The programme, which embraced papers, discussions, and illustrative class exercises in gymnastics, was a varied and interesting one, and served not only to set forth the general nature and effects of muscular exercise, but also the salient principles and characteristic methods of the German and Swedish and so-called "American" systems of school gymnastics. Similar discussions and illustrative gymnastics on a large scale signalized the fifth annual meeting of the A. A. A. P. E., held in Boston in April, 1890. The public and educational mind was much awakened and not a little enlightened by reason of so much discussion and exposition.

January 16, 1890, a standing committee on physical training was appointed. Dr. W. A. Mowry, its chairman, made an exhaustive report on June 24, embodying the results of a wide tour in the West and South to observe the peculiarities and workings of various systems of physical training in public schools. The committee, without a dissenting vote, recommended the following:

Ordered, That the Ling or Swedish system of educational gymnastics be introduced into all the public schools of this city.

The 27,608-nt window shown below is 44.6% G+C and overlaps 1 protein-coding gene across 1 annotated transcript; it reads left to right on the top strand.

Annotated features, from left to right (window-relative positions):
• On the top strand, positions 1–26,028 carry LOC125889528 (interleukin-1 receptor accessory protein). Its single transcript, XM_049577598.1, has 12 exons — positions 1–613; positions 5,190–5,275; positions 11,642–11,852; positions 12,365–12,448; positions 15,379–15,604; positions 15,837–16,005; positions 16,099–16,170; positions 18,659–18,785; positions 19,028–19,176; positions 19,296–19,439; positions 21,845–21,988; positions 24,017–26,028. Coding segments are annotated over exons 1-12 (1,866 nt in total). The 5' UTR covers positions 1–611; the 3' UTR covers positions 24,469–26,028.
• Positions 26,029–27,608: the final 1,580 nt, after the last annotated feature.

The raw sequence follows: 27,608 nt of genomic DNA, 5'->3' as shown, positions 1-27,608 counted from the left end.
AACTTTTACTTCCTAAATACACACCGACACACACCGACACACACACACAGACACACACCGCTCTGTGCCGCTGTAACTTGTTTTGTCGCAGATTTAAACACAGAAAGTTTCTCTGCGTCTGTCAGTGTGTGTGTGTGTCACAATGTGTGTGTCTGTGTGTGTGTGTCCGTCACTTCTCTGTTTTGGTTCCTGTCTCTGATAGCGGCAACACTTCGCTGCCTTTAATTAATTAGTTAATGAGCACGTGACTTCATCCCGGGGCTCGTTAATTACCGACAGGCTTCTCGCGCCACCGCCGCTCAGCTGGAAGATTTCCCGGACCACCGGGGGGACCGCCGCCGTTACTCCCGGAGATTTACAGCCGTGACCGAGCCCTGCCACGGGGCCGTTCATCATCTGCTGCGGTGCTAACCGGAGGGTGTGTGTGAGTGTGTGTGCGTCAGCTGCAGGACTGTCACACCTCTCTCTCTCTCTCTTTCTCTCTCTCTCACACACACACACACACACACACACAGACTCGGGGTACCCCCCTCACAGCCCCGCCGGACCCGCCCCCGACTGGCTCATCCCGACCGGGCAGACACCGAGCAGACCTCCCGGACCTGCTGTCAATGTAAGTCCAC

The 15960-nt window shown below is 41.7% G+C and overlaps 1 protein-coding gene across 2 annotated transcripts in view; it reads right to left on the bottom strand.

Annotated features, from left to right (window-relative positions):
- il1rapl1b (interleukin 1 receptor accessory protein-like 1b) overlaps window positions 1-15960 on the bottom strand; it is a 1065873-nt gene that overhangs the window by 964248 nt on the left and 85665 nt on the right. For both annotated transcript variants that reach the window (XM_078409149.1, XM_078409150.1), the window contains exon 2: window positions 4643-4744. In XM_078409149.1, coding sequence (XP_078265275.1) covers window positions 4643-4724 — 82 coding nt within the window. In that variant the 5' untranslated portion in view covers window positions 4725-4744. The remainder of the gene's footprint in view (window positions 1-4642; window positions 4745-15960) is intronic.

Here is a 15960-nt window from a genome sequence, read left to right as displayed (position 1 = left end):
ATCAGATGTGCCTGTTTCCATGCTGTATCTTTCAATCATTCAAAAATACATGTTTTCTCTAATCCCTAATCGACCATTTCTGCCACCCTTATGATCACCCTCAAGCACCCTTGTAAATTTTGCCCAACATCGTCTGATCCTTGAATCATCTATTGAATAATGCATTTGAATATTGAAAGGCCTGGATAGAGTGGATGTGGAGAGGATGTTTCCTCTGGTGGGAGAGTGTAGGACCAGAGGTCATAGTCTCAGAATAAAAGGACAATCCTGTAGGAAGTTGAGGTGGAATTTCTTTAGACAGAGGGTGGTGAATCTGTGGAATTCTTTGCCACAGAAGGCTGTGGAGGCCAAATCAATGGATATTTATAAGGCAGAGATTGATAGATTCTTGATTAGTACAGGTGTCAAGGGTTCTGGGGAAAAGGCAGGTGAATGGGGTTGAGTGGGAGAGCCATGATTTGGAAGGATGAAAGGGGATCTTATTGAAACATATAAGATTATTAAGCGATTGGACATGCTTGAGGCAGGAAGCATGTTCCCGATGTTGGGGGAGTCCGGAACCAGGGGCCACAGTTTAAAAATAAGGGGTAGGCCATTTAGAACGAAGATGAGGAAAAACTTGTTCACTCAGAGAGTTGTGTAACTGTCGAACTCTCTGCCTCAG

Ordered, That the appointment of one director of physical training and four assistants be authorized.

Ordered, That the salary of the director of physical training be $2,640 a year and that the salary of each assistant be $1,080 a year.

The following order was substituted for the second and third orders appended to the report:

Ordered, That a director of physical training and one or more assistants be employed, the total salaries for the same not to exceed the sum of five thousand dollars ($5,000) per annum and that the committee on physical training be authorized to nominate suitable persons for these positions, to commence at the beginning of the next school term.

In accordance with the above orders, the present director of physical training was elected on November 25, 1890, at a salary of $3,000 per annum, and the present assistant instructor was elected March 10, 1891, at a salary of $1,680.

* *

I re ntered the service of the city of Boston on January 1, 1891, after an inter